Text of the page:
In my experience, 90% of the Georgetown student population is made up of smart, sometimes brilliant people. 7% is made up of harmless idiots who only got in because their parents are wealthy. And 3% is made up of douche bags. Don’t shit on the entire student population just because 3% of it sucks. Have some freakin pride in your school.

  8. I think the University this time around has had an adequate response. A more recent post explains how the university consolted with the LGTBQ center in forming its message to students. As I said in a previous thread, where in the application process do you place an ethical process for screening out homophobia? How is it even possible? The only thing that I agree that the administration can effectively do is to increase the numbers and wages of DPS officers. However, where does the money come from? I agree with Maya. Not that i have the money to give the the 2010 fund, but if i did, it would certainly be counter-effective to withhold it.
    If anything, this brings up the question if we should keep throwing money down the drain that is the Georgetown University Varsity Football program (sorry, no offense). How much money could the university save in scholarship and operational costs? Yes the cause and effect sucks, but the whole situation sucks. But this time around, i think the university is on our side.

  9. For the record, when I tweeted, the university had yet to send out so much as an email condemning the acts of violence that occurred against Georgetown students and that *may* have been committed by Georgetown students. Since then, the university has stepped up the response, and I hope they continue to do so.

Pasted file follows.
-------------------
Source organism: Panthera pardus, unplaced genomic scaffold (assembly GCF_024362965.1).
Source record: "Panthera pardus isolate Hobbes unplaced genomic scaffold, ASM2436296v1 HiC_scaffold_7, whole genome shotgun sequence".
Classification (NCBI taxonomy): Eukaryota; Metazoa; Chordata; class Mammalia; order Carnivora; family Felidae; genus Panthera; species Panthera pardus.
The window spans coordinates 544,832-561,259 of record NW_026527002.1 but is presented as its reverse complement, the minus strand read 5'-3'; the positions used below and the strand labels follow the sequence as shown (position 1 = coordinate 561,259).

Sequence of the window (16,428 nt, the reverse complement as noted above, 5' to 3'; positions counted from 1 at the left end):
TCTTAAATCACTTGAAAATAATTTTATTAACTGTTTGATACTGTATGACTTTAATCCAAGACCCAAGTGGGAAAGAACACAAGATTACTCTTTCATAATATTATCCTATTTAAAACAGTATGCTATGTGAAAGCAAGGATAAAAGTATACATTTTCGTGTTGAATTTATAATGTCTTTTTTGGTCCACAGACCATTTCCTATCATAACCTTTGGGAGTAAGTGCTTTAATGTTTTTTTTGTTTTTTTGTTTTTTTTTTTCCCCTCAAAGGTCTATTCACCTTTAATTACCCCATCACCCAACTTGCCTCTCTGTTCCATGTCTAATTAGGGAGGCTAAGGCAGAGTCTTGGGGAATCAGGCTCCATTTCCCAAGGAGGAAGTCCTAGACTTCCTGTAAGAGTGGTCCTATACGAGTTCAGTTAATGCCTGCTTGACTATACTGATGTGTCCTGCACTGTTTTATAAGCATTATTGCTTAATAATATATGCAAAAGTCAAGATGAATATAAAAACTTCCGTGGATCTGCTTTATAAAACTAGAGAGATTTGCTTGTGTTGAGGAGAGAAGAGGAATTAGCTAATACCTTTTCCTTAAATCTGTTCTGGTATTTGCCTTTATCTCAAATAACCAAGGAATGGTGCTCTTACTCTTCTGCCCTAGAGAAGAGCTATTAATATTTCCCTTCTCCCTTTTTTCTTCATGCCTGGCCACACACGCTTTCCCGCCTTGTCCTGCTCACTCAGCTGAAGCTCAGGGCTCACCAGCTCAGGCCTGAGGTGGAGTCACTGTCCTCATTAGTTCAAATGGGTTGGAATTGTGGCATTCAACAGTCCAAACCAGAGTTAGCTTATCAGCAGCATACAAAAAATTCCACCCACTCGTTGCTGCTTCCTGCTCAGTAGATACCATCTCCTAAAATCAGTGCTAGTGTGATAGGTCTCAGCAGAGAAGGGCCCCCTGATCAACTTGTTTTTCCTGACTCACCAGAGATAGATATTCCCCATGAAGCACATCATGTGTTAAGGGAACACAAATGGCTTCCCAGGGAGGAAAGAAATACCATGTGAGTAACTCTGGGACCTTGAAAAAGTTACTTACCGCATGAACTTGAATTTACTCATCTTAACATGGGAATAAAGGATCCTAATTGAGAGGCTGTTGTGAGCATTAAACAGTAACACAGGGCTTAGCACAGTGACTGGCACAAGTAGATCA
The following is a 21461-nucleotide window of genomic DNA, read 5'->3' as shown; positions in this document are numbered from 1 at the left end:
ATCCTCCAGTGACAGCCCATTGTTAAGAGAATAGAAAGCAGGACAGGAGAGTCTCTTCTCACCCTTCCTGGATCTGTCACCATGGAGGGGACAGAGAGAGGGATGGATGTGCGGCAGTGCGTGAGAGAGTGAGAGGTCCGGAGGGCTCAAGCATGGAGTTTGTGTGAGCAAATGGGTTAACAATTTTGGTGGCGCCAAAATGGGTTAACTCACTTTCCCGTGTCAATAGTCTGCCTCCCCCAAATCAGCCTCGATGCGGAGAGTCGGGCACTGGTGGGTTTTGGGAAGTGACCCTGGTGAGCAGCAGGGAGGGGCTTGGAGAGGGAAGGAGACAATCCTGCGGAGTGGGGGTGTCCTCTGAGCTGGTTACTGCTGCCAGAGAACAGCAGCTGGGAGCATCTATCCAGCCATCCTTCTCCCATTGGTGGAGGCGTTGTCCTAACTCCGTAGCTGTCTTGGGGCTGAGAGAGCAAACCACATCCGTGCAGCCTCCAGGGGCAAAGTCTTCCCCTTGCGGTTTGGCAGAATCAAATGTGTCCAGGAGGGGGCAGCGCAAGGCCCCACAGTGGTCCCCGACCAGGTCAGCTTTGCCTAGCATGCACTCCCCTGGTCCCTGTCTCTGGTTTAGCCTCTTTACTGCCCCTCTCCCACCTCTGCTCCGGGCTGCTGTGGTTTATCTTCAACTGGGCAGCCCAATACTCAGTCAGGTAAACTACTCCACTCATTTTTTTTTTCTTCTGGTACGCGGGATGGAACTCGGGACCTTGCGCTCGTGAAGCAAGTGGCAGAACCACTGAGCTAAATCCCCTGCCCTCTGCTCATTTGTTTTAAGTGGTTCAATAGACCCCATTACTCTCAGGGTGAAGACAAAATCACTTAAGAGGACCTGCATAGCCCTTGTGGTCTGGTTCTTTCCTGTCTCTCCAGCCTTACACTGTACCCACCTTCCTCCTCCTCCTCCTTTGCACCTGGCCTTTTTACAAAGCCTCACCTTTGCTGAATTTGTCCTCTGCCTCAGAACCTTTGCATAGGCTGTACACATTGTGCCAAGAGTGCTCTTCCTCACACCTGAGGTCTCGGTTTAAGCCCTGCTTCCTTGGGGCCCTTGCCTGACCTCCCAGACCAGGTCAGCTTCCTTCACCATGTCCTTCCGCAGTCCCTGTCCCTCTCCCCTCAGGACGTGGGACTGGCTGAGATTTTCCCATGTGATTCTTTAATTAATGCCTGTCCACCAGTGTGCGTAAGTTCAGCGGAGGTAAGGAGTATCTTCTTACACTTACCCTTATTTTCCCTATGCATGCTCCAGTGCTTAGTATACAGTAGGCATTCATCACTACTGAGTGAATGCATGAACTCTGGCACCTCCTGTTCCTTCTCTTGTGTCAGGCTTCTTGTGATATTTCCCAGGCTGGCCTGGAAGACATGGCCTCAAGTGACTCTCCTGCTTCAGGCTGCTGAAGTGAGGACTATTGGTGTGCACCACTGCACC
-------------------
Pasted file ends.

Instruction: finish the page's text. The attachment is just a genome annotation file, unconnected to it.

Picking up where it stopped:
Regarding the university’s ability to police behavior outside the gates – if they can have patrols every weekend night/early morning to break up parties that get too loud, they can have patrols that at the very least ALSO look out for the safety of students. An environment in which students don’t feel safe in their identities is not a productive learning environment.

    @John – FYI, I don’t think that everyone who is not LGBTQI-identified is a homophobic douchebag if for no other reason than that I happen not to be LGBTQI-identified, and I don’t think I’m a homophobic douchebag. Furthermore, we’re not talking about things that happen when students venture far off campus. I know intimately that horrible things sometimes happen to Georgetown kids when they leave “the bubble” (and I know first hand how *sickeningly* uncaring the university can be in this situation). A student was attacked practically in front of a university residence hall, and the university should have some response to that (and now they have).

    @Maya – I don’t expect the university to solve the problems of hate and violence. I do expect them to work toward solutions that work for the university community. Also, for the record, anyone who thinks I have some kind of false sense of security because I live in Georgetown has obviously never met me. I’m fully aware that bad things happen to people all the time in DC. Want to compare stories?

    Honestly, I probably still won’t end up donating to the Class of 2010 fund for a variety of reasons, but sometimes money talks. Part of it is about homophobia, but it is also about the university caring as much about whether students can walk from campus to their residences without being attacked as they do about noise and alcohol violations. I’m just not sure the university has its priorities quite straight on this one.

  10. Yet another example of Juliana Brint…I mean the Voice…obsessively covering the Hoya-trying to make up for something, Juliana?

  11. To the staff member of The Hoya, Vox Populi has become the single best source for campus news (given its broad range of topics and the regularity of posts), and maintains a far wider readership than The Hoya. Consequently, this blog stimulates legitimate conversation and dialogue which The Hoya cannot. Publicly displayed petty jealousy just reveals self-aware inadequacy on your part.

  12. Oh, and keep up the excellent work, Juliana. You’ve got one fan here (obviously).